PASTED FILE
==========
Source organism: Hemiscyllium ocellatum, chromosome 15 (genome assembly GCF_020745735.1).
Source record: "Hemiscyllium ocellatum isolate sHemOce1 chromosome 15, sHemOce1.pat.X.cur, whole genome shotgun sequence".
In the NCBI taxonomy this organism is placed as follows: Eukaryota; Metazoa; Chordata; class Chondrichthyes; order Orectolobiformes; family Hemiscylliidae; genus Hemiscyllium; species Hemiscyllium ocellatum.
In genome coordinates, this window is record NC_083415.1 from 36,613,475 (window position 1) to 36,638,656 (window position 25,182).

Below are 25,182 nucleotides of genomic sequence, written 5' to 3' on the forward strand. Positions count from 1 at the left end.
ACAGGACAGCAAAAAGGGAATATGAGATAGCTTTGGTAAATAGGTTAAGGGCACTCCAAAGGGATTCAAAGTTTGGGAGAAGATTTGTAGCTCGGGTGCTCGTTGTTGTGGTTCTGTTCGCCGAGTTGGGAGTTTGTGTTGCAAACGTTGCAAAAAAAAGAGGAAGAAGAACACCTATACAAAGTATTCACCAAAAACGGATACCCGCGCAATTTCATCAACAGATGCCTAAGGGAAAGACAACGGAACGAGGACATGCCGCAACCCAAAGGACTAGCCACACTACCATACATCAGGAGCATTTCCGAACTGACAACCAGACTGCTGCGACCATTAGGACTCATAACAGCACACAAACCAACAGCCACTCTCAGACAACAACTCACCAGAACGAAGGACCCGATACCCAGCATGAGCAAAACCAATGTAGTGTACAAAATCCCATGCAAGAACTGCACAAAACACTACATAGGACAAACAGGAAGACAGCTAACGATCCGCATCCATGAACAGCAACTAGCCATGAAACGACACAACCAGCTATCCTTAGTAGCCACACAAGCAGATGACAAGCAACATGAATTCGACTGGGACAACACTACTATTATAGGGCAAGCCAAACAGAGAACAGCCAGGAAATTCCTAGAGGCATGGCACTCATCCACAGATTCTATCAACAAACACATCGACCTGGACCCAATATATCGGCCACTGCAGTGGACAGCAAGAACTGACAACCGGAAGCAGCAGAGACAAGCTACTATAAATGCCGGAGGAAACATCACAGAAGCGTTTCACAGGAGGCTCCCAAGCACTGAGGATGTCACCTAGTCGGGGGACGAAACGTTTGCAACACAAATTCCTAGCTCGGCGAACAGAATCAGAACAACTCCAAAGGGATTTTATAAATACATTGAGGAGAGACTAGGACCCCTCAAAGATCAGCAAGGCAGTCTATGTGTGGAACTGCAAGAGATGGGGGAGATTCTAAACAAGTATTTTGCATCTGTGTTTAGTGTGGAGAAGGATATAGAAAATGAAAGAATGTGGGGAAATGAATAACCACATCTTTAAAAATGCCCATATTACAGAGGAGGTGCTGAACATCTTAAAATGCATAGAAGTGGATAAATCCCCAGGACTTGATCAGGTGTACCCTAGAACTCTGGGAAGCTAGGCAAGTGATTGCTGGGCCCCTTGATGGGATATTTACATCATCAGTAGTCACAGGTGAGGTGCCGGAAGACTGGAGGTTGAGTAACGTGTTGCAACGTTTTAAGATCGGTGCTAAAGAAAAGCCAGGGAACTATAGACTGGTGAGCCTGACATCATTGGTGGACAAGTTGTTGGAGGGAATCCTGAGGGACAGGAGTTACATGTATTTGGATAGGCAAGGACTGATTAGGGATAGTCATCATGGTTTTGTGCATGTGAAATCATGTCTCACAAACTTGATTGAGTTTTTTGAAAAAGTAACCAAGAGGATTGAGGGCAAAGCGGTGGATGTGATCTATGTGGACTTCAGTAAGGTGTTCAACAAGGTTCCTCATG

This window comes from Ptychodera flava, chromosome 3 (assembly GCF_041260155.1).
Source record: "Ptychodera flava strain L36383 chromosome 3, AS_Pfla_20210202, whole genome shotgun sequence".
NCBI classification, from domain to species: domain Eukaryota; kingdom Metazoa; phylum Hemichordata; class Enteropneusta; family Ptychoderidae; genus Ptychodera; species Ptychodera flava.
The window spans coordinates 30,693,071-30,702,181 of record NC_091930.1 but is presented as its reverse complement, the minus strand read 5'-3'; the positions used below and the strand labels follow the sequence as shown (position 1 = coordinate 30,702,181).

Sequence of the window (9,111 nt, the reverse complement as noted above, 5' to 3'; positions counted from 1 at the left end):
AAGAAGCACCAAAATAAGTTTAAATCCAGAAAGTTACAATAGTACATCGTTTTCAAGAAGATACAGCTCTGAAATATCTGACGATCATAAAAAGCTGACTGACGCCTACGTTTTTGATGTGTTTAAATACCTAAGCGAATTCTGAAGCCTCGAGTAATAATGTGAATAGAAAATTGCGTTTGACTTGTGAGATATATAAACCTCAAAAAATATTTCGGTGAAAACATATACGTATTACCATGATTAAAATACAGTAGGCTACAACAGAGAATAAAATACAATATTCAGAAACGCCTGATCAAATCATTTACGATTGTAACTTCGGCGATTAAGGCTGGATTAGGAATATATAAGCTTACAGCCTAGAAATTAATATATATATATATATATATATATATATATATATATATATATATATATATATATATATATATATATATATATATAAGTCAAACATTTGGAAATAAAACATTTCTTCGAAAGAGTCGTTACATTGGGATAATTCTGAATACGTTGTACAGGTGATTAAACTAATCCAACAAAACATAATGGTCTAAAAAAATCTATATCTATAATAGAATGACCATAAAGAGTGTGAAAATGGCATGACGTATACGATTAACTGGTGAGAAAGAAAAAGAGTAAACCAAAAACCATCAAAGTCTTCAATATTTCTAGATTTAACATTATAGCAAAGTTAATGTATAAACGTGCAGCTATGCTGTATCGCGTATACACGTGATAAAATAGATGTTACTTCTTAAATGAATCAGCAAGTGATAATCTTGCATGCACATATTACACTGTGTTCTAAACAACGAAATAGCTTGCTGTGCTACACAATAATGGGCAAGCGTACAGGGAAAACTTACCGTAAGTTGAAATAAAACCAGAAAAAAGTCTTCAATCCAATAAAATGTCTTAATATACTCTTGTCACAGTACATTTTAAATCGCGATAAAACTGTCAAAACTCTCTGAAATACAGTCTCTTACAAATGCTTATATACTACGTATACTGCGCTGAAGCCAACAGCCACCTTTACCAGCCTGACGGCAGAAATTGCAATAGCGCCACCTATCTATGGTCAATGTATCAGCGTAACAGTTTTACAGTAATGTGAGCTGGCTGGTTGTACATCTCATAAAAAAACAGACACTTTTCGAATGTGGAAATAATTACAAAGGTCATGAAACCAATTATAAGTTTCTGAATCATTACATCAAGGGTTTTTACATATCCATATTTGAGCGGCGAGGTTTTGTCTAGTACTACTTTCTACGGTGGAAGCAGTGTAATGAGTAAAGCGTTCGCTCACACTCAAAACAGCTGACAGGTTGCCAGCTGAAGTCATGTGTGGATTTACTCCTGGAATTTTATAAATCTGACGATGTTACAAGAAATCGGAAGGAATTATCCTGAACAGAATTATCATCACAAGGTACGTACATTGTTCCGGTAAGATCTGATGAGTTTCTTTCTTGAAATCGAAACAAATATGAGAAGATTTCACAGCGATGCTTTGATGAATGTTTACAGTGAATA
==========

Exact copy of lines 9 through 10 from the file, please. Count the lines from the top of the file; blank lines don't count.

NCBI classification, from domain to species: domain Eukaryota; kingdom Metazoa; phylum Hemichordata; class Enteropneusta; family Ptychoderidae; genus Ptychodera; species Ptychodera flava.
The window spans coordinates 30,693,071-30,702,181 of record NC_091930.1 but is presented as its reverse complement, the minus strand read 5'-3'; the positions used below and the strand labels follow the sequence as shown (position 1 = coordinate 30,702,181).